Sunday, May 13, 2007

An Art of Memory for Some Of The Rest of Us

Some of my good readers have no doubt wandered over to the AODA website and found this page:

and the articles

Ars Memorativa I and II

Which details the use of one of the Western traditions of the Art of Memory, used to enhance memory, comprehension and the ability (IMHO) to free-associate information and derive new relationships from existing data.

I truly admire John Michael Greer for writing this article, offering this classic technique to a new generation. The imagery used in Ars Memorative is beautiful, as rich and decadent as a three layer pastry in a party from the court of the Sun King, Louis XIV. It brings to mind classical writings by Plato, Livy and hosts of other authors, in addition to Dante's Inferno.

Sadly, some of us can't wrap our brains around anything that visually complex. So what do we do?

Here's one option: When I was attending college I didn't have the money to register for classes and purchase textbooks. So my marital arts instructor pulled a different memory training technique out of his Tibetan and Chinese bag of tricks. Here it is, just slightly modernized to reflect the difference in technology over the past 20 years:

After or just prior to attending a lecture or class discussion, do as follows: Find a comfortable position, preferably in dim lighting. Get comfortable. Using the Spiritualist and New Thought technique of "Entering the Silence" is almost always good as preparation for a bit of meditative work.

Ahead of you is a short hallway. At the end of the hallway is a large rug with a broom sitting to one side. PIck up the broom, and sweep the rug clean. Replace the broom.

Open the door, listen to the hinges creak, and you are in an audio studio, however you characterize it.

Sit down. Before you is a cd recorder (or LP master cutter, if you are a vinyl enthusiast.). Taking a gleaming cd from a new package and place it into the recorder. Close the lid, breathe, and let all tension drop from yourself.

Focus your breath through your ears, and listen to the voice of your lecturer or professor. Pay attention to the pacing, timing, and accent of the speaker. Keep a focus on listening to them, even if your attention drifts away from time to time. (It will)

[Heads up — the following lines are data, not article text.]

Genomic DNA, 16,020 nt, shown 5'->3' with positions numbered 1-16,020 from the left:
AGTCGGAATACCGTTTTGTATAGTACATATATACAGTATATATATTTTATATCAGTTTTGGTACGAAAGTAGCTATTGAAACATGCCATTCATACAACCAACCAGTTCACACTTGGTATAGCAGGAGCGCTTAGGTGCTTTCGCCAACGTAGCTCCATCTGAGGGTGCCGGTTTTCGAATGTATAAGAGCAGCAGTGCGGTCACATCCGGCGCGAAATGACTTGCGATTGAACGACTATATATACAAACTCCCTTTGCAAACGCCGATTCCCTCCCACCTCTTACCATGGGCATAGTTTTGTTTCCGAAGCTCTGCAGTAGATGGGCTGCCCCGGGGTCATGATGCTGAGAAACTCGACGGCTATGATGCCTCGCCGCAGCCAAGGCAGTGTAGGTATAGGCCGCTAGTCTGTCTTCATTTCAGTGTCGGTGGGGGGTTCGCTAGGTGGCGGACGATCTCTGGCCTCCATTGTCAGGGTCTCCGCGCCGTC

Once the lecture is over, carefully remove the cd/lp from the machine, put it in a case that speaks the name of the lecture and lecturer as you place it in position on a shelf.

Repeat as needed.

Does it work? I didn't have the money for textbooks for 3 years of college and I held a 4.0 average. It works well.

Bonus Self-Improvement Section

Once you are comfortable with remembering lectures and other information from a single instructor with this technique, here's a way to extend its utility into psychic realms:

Pick up a book on a topic within that speaker's field of expertise. As you read the book, concentrate on their voice, and listen for comments they may offer in the course of your reading.

Check this data as far as possible with the speaker, without of course telling them what you were doing. Correct any errors in your understanding and repeat as needed.

This technique can be used for the study of esotericism as well as, say, French cooking or Basque stone lifting techniques. When applied to information from an egregore, this is a form of controlled but passive trance speaking. This will take a while---the white noise inside and outside of yourself has to be recognized for what it is, noise and not information. Once mastered, this simple practice can open many doors that would otherwise remain closed.

1 comment:

Tully Reill said...

After finally receiving a break from the past few rather hectic weeks, I've been able to catch up on your blogposts, which always fascinate me. I look forward to utilizing these techniques (from your last few entries) in the near future.

On a finally calm, slightly breezy, spring evening...